By Jonathan Stempel and Katie Paul
NEW YORK/RIYADH (Reuters) - More than two dozen U.S. insurers affiliated with Travelers Cos have sued two Saudi banks, companies affiliated with Osama bin Laden's family, and several charities for at least $4.2 billion over the Sept. 11, 2001 attacks.
The lawsuit filed late on Wednesday night in the U.S. District Court in Manhattan is the latest effort to hold entities in Saudi Arabia liable for the attacks.
Nearly 3,000 people died when hijacked airplanes crashed into New York's World Trade Center, the Pentagon near Washington, D.C. and a Pennsylvania field.
The 10 defendants in the lawsuit include Al Rajhi Bank, National Commercial Bank, aviation contractor Dallah Avco, the Mohamed Binladin Co, the Muslim World League, and other charities.
They were accused in the lawsuit of having "aided and abetted" the attacks through a variety of "activities in support of al Qaeda" in the years leading up to them.
"But for the assistance provided by defendants," the lawsuit said, "al Qaeda could not have successfully planned, coordinated, and carried out the September 11th attacks, which were a foreseeable and intended result of their material support and sponsorship of al Qaeda."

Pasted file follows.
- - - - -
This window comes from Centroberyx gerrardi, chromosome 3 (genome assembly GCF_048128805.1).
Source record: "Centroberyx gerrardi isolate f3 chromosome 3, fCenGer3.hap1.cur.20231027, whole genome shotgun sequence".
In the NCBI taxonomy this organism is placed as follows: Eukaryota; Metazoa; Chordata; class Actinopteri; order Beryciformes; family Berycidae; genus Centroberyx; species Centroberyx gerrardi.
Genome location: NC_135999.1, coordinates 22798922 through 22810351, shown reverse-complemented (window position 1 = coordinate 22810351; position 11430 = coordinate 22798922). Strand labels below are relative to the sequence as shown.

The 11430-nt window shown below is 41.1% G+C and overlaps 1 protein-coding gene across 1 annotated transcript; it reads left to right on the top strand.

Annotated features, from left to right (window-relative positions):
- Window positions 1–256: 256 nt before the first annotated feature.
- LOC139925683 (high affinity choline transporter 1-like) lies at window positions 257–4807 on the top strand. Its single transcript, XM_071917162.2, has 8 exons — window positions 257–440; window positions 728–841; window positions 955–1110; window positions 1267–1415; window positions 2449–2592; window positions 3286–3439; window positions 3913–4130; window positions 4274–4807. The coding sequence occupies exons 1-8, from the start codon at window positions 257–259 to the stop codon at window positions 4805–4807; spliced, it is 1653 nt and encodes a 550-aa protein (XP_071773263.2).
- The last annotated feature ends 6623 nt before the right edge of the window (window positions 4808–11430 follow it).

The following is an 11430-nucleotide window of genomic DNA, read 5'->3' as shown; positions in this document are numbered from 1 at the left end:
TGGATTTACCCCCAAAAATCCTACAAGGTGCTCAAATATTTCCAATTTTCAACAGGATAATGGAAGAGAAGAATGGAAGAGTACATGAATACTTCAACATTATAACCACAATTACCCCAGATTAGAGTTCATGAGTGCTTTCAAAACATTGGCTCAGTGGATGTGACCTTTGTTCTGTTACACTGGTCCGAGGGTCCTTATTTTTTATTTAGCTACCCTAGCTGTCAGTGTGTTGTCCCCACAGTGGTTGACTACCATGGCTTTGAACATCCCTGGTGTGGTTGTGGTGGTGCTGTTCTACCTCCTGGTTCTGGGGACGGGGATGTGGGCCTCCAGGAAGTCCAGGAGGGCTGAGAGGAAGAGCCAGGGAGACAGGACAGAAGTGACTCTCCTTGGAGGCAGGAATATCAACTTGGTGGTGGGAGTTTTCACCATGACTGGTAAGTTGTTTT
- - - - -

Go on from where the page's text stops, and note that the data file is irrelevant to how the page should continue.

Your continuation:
The insurers are seeking to recoup sums paid to policyholders who suffered personal, property and business injuries from the attacks.
Their lawsuit seeks at least $1.4 billion of compensatory damages, triple damages and punitive damages.
The defendants could not immediately be reached for comment on Thursday, which is the start of the weekend in the Gulf.
Al Rajhi has previously said that U.S. courts have "repeatedly" dismissed similar claims against the bank, which "has no links to terrorism" and is "committed to operating at the highest levels of compliance" with applicable rules.
The Saudi government and affiliates including the Public Investment Fund, its sovereign wealth fund, have a majority stake in National Commercial Bank.
A Travelers spokesman, Matt Bordonaro, had no immediate additional comment on Thursday.
Several other lawsuits pending in the Manhattan court seek to hold Saudi Arabia liable to individuals and insurers over its alleged involvement in the Sept. 11 attacks. The Saudi government has denied such involvement.
Saudi Arabia long had broad immunity from such lawsuits in the United States, but Congress in September overrode a veto by former President Barack Obama and allowed such lawsuits to proceed.
The case is Charter Oak Fire Insurance Co et al v Al Rajhi Bank et al, U.S. District Court, Southern District of New York, No. 17-02651.
(Reporting by Jonathan Stempel in New York, Katie Paul in Riyadh and Tom Arnold in Dubai; Editing by Toni Reinhold)